Wednesday, 12 September 2007


A scene of excess: the same room, stretched beyond its lifespan, yet neither expired nor vanished. The same room—a worldscape—manifest as a remnant from the zone of daytime. Further still, the ruins of sunlight: enclosed in the flesh of the walls. It is true: by its porous receptivity, the room remembers. Otherwise, it would not have the ability to reflect the glance, there establishing a dialogue between time and place. The same room. The room that, in its silence, recedes into the background, absorbing the fallout from the world beyond.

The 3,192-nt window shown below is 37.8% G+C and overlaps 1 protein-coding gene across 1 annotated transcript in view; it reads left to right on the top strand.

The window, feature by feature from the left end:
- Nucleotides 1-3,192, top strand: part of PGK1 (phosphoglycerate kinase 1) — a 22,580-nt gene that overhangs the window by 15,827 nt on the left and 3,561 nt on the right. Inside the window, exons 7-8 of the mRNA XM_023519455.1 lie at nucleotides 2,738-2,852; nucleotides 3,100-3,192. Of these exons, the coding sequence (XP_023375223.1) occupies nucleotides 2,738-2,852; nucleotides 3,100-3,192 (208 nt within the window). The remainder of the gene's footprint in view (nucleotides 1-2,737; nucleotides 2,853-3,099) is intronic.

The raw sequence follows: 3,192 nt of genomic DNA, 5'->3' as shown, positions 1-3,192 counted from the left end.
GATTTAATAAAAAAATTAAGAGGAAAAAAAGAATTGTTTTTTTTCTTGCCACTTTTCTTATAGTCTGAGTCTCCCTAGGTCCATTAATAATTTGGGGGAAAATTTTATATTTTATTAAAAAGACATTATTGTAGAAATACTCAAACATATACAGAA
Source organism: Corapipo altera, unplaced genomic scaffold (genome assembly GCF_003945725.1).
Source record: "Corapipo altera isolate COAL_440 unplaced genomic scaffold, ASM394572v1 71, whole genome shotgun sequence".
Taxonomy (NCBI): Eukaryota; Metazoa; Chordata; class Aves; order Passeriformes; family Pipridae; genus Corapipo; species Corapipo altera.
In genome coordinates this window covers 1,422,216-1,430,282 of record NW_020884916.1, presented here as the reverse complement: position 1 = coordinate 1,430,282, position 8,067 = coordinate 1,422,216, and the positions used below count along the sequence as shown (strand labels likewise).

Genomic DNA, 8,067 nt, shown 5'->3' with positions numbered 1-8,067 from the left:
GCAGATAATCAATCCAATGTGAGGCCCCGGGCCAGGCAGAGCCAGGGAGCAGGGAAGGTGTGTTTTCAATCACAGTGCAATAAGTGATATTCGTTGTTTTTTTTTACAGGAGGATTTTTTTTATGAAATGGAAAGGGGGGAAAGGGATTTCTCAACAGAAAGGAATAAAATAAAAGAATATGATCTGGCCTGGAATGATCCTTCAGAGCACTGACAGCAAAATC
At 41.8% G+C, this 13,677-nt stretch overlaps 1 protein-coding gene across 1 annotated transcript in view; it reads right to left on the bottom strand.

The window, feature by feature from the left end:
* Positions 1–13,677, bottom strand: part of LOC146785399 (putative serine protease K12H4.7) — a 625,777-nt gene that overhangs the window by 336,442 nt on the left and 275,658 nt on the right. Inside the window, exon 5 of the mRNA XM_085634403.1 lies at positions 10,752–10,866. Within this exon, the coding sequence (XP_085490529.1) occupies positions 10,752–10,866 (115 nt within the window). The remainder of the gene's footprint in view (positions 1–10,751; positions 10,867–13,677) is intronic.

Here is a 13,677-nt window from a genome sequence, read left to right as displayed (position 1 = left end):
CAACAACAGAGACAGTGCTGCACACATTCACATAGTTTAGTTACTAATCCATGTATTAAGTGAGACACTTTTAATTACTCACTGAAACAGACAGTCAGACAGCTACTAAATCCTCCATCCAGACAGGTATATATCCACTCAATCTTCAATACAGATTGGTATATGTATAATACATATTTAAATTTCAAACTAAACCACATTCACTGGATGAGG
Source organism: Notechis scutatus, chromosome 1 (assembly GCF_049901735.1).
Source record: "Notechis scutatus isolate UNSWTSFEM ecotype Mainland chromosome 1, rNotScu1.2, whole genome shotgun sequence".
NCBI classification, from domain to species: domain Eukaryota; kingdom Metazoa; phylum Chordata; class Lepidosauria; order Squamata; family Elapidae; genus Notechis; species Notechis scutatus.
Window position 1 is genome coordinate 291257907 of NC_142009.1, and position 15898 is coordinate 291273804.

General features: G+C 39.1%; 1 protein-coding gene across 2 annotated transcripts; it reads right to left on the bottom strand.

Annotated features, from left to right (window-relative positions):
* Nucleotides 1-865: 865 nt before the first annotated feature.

Merleau-Ponty: “Now, if the world is atomized or dislocated, this is because one’s body has ceased to be a knowing body, and has ceased to draw together all objects in its one grip; and this debasement of the body into an organism must itself be attributed to the collapse of time, which no longer rises towards a future but falls back on itself” (p. 329). To crawl, here, through place, amid a scene of departing and returning. The room remains, has remained. To crawl through place, as that same place detaches itself from light, in the process generating an outline of what was there in the day, but only now charged with a sense of ending.